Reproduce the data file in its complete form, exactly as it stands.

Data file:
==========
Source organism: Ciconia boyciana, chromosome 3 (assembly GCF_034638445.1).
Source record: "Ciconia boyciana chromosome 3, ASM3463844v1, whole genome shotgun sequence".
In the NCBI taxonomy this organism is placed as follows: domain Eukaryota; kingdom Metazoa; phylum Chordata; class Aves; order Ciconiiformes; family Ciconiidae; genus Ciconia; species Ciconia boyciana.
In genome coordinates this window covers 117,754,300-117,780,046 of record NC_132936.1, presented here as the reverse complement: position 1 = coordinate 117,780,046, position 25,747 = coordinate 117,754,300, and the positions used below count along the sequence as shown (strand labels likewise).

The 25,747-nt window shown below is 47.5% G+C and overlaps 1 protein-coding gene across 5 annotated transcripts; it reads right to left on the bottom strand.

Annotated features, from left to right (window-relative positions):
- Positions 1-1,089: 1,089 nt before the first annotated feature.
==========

Source organism: Ciconia boyciana, chromosome 3 (assembly GCF_034638445.1).
Source record: "Ciconia boyciana chromosome 3, ASM3463844v1, whole genome shotgun sequence".
In the NCBI taxonomy this organism is placed as follows: domain Eukaryota; kingdom Metazoa; phylum Chordata; class Aves; order Ciconiiformes; family Ciconiidae; genus Ciconia; species Ciconia boyciana.
In genome coordinates this window covers 117,754,300-117,780,046 of record NC_132936.1, presented here as the reverse complement: position 1 = coordinate 117,780,046, position 25,747 = coordinate 117,754,300, and the positions used below count along the sequence as shown (strand labels likewise).

The 25,747-nt window shown below is 47.5% G+C and overlaps 1 protein-coding gene across 5 annotated transcripts; it reads right to left on the bottom strand.

Annotated features, from left to right (window-relative positions):
- Positions 1-1,089: 1,089 nt before the first annotated feature.